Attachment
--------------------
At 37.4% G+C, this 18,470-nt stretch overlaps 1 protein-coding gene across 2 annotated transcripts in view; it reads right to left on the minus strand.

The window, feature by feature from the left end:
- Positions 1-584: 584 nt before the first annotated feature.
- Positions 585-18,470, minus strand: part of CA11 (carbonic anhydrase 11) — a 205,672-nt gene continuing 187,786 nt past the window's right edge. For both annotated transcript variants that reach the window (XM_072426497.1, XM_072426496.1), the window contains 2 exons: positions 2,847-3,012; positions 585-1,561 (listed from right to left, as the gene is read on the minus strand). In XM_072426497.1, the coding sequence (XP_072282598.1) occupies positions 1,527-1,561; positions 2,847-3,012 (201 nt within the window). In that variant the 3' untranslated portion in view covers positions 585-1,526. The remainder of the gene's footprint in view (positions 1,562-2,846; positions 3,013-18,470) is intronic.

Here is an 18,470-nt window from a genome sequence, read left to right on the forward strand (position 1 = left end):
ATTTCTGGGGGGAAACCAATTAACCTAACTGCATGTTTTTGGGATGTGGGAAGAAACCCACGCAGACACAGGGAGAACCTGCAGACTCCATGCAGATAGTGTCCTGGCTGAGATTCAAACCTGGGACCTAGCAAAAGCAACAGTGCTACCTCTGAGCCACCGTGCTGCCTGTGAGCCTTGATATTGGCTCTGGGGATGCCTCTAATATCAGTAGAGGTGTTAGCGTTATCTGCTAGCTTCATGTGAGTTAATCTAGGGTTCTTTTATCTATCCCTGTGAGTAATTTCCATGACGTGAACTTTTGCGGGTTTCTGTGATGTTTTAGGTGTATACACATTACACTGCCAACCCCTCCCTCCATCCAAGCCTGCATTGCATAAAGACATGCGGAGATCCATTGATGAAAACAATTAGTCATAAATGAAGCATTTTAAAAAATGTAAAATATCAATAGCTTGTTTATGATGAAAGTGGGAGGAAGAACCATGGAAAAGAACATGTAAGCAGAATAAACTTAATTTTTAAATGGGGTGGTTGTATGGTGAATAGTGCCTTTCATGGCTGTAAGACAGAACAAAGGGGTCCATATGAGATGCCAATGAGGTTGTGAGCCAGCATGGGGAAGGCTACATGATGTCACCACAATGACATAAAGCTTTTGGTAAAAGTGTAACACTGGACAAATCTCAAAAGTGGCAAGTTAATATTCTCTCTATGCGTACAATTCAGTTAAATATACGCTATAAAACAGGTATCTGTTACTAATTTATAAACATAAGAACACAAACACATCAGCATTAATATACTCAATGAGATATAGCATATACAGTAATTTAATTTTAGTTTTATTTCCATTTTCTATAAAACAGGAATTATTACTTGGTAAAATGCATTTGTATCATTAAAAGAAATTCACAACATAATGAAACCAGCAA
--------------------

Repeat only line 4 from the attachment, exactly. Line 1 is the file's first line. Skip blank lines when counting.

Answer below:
- Positions 585-18,470, minus strand: part of CA11 (carbonic anhydrase 11) — a 205,672-nt gene continuing 187,786 nt past the window's right edge. For both annotated transcript variants that reach the window (XM_072426497.1, XM_072426496.1), the window contains 2 exons: positions 2,847-3,012; positions 585-1,561 (listed from right to left, as the gene is read on the minus strand). In XM_072426497.1, the coding sequence (XP_072282598.1) occupies positions 1,527-1,561; positions 2,847-3,012 (201 nt within the window). In that variant the 3' untranslated portion in view covers positions 585-1,526. The remainder of the gene's footprint in view (positions 1,562-2,846; positions 3,013-18,470) is intronic.